“We look for people who have done it successfully in the organization before,” says Griffith. “With greenfields we need to find people who are very passionate about the growth strategy. We look for folks who are looking for the challenge or an opportunity for career advancement. Often in the rental business, especially smaller businesses, advancement opportunities don't come up as often as you'd like them to.”

Watts, too, often recruits people from within the company, particularly if they are willing to relocate and be elevated within the company. Sunstate, however, often goes outside the industry in search of a certain type of personality that its management feels fits in well in the rental business also. For example, beer salesmen and ex-professional athletes often have similar characteristics and personality traits, according to Watts, which serve the rental business well.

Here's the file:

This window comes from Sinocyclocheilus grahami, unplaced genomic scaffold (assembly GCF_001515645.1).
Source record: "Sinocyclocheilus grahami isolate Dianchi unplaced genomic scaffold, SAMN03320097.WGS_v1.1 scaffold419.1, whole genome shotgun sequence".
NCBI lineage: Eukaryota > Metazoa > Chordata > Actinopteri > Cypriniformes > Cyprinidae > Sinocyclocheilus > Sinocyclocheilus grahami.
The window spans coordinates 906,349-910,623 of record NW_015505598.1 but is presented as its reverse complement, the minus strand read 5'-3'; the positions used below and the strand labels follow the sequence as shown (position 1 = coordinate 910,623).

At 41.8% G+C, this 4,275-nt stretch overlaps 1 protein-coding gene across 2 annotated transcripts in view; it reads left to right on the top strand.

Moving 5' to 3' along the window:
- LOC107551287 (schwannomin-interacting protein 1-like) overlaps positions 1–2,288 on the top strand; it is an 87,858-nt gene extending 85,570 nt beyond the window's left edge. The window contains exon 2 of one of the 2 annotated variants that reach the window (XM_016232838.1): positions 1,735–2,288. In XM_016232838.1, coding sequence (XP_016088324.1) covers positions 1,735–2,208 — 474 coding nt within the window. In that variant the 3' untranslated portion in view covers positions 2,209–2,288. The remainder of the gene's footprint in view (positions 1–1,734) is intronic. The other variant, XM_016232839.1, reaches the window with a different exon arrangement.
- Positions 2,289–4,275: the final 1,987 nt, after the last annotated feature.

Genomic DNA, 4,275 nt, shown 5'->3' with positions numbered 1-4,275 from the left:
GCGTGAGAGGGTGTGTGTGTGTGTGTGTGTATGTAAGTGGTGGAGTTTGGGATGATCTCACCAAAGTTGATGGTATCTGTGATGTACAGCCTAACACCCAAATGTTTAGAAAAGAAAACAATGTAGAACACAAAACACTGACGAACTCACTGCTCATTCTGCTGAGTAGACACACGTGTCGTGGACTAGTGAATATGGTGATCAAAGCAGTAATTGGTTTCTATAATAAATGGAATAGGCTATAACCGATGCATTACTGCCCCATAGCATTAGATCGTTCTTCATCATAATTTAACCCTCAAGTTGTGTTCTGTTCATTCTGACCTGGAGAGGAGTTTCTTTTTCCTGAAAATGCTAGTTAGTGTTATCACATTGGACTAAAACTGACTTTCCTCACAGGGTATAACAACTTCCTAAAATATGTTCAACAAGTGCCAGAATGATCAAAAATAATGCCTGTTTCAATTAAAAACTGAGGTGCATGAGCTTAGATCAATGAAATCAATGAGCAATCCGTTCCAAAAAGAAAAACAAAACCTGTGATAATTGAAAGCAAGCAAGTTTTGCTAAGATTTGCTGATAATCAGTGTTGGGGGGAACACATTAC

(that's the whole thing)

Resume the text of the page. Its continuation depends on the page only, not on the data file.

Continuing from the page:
Many times, good, quality experienced people come from the competition. These employees often have other acquaintances or co-workers with rental experience that are also looking for a new opportunity with a growing business.

You can also consider any outstanding people you've worked with in the past or any people that you know by reputation. “There are a lot of quality people out there who are frustrated with the companies they are working for,” Stansberry says. “Or maybe they are sick of the corporate culture and they want to get back in with an independent.” But, he warns, watch out for the job hoppers, or as Stansberry calls them, the “used tos.”

“You know,” he begins, “they used to work for this guy and they used to work for that guy. Just keep in mind that they used to work there for a reason.”

Avoiding culture shock

Integrating company cultures is often one of the biggest challenges of making an acquisition. Careful planning and a well thought out and proven strategy can alleviate some of the difficulties of integration.